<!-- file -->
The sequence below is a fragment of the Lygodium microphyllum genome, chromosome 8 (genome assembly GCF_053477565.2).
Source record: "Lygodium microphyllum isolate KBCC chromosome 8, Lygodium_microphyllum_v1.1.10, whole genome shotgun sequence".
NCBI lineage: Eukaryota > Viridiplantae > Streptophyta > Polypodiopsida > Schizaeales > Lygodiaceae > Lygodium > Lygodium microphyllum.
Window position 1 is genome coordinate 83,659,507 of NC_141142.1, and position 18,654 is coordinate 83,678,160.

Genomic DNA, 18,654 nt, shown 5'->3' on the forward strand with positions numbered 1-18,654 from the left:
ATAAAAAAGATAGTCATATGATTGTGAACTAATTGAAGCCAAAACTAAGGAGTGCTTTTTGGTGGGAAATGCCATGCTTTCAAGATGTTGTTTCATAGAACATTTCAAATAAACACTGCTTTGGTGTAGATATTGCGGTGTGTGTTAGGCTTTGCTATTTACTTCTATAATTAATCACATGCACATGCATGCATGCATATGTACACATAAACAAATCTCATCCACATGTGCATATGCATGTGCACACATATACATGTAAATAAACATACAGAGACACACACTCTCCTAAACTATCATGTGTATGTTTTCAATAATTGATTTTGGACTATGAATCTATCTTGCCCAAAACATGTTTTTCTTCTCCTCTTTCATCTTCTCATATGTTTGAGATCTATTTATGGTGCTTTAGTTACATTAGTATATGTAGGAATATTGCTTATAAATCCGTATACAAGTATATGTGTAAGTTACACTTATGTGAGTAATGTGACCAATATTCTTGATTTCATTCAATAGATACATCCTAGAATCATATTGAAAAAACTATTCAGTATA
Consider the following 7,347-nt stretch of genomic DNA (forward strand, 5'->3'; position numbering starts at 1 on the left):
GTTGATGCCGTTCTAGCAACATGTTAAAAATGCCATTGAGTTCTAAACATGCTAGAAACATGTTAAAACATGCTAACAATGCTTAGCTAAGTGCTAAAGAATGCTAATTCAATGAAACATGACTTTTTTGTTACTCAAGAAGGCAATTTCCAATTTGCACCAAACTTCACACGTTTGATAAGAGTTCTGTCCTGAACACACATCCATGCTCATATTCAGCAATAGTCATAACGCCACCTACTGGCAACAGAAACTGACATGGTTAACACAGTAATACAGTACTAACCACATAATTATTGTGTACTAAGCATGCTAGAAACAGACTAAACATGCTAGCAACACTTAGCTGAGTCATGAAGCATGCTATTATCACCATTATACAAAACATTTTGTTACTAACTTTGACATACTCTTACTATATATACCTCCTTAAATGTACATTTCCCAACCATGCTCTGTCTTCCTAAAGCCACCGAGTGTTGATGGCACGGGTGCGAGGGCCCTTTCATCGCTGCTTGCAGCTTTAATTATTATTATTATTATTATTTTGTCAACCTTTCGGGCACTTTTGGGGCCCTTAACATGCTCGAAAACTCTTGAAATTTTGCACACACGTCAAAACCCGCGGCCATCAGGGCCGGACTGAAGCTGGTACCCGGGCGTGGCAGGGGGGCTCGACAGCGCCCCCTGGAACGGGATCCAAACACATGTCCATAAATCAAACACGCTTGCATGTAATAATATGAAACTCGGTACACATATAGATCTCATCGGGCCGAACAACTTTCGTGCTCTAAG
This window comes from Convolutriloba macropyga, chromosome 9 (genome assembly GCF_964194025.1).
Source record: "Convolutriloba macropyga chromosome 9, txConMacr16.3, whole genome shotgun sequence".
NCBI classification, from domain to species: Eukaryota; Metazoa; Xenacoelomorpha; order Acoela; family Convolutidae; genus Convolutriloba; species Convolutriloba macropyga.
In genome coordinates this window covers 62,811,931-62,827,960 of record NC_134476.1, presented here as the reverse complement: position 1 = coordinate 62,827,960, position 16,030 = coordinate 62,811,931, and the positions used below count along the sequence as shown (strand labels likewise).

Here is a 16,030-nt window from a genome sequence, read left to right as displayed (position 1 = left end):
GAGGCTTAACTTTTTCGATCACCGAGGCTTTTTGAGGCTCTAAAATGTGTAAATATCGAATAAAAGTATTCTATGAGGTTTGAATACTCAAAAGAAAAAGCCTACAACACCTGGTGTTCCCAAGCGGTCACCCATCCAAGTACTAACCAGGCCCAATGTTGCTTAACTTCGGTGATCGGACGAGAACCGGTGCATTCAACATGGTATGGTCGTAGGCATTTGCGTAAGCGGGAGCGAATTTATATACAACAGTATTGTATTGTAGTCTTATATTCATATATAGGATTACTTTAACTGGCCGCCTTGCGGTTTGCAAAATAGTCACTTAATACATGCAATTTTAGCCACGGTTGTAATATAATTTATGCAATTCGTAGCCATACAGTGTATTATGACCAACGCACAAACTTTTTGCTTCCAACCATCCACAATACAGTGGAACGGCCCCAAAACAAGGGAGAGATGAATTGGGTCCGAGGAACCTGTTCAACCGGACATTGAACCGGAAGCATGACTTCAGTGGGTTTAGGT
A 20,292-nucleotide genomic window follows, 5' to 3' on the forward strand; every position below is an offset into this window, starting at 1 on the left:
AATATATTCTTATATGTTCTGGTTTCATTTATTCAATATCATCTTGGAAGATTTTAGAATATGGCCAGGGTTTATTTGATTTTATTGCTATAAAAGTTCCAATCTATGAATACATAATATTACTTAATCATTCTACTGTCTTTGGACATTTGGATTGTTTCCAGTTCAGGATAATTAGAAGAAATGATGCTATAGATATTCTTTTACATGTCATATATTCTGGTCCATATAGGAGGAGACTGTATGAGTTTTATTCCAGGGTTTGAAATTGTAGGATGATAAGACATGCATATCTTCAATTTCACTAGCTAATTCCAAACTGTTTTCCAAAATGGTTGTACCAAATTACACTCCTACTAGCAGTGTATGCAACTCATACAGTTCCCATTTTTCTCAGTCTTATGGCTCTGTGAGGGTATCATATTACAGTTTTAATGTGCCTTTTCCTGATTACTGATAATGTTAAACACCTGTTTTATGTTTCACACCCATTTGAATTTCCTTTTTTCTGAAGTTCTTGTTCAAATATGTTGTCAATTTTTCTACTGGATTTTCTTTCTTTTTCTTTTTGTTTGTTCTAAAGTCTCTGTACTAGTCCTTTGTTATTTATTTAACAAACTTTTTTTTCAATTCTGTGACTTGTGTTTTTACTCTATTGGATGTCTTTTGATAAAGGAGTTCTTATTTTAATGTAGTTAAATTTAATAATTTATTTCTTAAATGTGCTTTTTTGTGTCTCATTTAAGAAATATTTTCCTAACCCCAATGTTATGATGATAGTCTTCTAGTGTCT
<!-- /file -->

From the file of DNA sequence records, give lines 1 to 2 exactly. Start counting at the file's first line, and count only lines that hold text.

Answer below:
The sequence below is a fragment of the Lygodium microphyllum genome, chromosome 8 (genome assembly GCF_053477565.2).
Source record: "Lygodium microphyllum isolate KBCC chromosome 8, Lygodium_microphyllum_v1.1.10, whole genome shotgun sequence".